At least eight fans were killed and 38 people injured at Cameroon’s Yaounde Olembe stadium on Monday ahead of the host country’s Africa Cup of Nations Round of 16 match, the government said in a statement.
Footage shared on social media showed screaming fans crushed at a front door ahead of the game against Comoros.
According to eyewitness accounts, people were “trampled on” as fans forced their way into the stadium.
Children are also believed to be among those involved in the tragedy, with others adding the fight started when stewards closed the gates and stopped allowing people into the stadium.
Some 50,000 people had attempted to attend the match at the 60,000 capacity stadium. However, due to Covid restrictions, only 80% of fans were allowed in. Experts with knowledge of the stadium’s layout have suggested that the number of entrances may be insufficient for the number of people trying to gain access.
“There was the kind of stampede that we see wherever there are these kinds of large crowds,” said CAN organizing committee spokesman Abel Mbengue. The Team. “We are waiting for reliable information about the victims.”
The Confederation of African Football (CAF), the continent’s football governing body, said in a statement that it was investigating.
“CAF are currently investigating the situation and trying to get more details about what happened. We are in constant communication with the Cameroonian government and the local organizing committee,” he said.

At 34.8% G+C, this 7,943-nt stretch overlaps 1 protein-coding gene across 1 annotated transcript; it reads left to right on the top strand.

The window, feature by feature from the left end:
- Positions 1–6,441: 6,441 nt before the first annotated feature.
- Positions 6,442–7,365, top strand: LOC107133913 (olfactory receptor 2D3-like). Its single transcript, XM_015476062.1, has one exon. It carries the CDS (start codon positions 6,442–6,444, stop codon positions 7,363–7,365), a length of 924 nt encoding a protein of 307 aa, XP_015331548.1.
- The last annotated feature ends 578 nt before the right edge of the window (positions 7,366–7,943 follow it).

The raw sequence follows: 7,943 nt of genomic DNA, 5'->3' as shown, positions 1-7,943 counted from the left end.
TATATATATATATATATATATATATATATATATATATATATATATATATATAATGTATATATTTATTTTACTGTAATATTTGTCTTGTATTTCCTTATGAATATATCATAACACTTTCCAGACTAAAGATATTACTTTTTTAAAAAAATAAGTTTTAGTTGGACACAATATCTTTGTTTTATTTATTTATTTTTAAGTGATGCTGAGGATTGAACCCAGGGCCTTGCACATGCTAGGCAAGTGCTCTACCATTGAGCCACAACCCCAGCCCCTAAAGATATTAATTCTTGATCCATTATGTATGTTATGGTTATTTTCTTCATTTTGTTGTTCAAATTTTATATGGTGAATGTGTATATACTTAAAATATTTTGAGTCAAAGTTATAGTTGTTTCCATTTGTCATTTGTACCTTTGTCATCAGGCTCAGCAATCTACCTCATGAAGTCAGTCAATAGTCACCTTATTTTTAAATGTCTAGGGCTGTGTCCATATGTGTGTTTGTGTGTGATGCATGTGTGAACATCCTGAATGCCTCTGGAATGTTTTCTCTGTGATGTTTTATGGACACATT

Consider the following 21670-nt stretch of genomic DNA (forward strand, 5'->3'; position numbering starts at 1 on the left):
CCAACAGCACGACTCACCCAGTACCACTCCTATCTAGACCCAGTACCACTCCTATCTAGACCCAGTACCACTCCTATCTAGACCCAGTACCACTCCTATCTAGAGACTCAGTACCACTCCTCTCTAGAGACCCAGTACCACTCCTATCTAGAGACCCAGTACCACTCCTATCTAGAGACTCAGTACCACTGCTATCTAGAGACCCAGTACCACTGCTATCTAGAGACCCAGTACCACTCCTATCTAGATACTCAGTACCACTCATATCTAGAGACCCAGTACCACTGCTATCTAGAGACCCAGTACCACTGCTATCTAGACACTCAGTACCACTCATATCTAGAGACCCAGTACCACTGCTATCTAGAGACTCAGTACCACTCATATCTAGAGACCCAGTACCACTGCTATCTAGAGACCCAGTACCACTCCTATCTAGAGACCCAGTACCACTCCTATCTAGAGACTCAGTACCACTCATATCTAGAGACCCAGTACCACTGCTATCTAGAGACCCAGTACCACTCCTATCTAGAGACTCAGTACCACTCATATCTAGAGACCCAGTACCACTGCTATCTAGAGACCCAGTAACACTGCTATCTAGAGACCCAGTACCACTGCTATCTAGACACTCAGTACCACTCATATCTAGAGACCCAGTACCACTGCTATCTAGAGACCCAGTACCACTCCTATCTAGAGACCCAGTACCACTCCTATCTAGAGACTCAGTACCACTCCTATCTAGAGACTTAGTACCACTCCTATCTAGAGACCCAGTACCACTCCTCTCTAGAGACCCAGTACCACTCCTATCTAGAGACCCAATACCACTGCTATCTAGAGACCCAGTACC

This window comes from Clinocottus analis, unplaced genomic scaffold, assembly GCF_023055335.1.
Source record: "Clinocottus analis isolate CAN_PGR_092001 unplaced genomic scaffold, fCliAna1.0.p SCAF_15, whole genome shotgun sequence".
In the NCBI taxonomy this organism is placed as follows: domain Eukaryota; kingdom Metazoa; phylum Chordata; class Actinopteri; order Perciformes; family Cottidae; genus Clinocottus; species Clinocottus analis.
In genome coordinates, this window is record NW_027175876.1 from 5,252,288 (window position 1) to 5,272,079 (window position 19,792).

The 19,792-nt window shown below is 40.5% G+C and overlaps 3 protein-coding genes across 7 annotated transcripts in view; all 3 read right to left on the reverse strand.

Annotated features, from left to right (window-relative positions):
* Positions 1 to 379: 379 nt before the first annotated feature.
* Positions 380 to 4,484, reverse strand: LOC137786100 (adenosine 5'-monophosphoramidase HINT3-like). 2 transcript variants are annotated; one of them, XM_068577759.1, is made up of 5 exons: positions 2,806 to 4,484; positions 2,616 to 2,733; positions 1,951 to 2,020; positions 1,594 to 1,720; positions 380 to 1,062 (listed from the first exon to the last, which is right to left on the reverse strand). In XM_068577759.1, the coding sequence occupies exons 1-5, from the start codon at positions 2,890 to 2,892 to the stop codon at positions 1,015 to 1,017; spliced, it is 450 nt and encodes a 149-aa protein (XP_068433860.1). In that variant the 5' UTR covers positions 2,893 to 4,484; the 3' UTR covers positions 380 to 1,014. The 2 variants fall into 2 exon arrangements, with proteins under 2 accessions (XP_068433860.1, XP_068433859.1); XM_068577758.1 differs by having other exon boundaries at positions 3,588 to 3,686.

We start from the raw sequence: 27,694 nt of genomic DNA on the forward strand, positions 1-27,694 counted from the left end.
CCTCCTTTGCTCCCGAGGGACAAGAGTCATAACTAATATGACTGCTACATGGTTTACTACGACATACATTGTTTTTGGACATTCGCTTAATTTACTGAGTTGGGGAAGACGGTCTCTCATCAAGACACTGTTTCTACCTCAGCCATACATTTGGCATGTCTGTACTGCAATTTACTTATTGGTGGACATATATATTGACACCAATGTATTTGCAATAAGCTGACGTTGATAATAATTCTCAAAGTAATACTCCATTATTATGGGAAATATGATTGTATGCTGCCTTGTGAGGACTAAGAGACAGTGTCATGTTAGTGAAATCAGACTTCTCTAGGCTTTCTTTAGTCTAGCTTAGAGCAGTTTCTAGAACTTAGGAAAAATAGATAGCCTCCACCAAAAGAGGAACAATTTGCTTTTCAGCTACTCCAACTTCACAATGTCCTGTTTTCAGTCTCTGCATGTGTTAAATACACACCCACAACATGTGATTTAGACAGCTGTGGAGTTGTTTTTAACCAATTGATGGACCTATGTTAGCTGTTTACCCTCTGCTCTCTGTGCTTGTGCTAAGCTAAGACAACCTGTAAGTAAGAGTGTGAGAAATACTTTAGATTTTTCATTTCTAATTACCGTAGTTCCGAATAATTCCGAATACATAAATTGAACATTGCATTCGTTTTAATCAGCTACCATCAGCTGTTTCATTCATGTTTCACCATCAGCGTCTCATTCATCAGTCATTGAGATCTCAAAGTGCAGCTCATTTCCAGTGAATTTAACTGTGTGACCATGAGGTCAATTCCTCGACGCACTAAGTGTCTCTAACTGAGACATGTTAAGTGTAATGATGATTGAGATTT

One of the federation’s top officials, general secretary Veron Mosengo-Omba, went to visit the injured fans in hospital, the statement said.
The football world came together to mourn the incident paying tribute to the fans who lost their lives.
European football’s governing body UEFA said: “On behalf of the European football community, UEFA sends its deepest condolences to all those affected by the tragic events that took place last night at the exterior of the Paul Biya stadium in Cameroon.
After low turnout in first-round matches in brand new stadiums built for the continent’s first men’s football tournament, Cameroonian authorities opened stadium gates, organized public transport and distributed free tickets to attract the fans.
Monday’s incident was the second major blow to the country in a day, after at least 17 people were killed in a fire sparked by a series of explosions at a Yaounde nightclub on Sunday.
Following the incident, Cameroonian President Paul Biya has urged the country to be on guard as it hosts its biggest national sporting event in half a century.
Cameroon won the match 2-1 to reach the quarter-finals.
The Independent Gt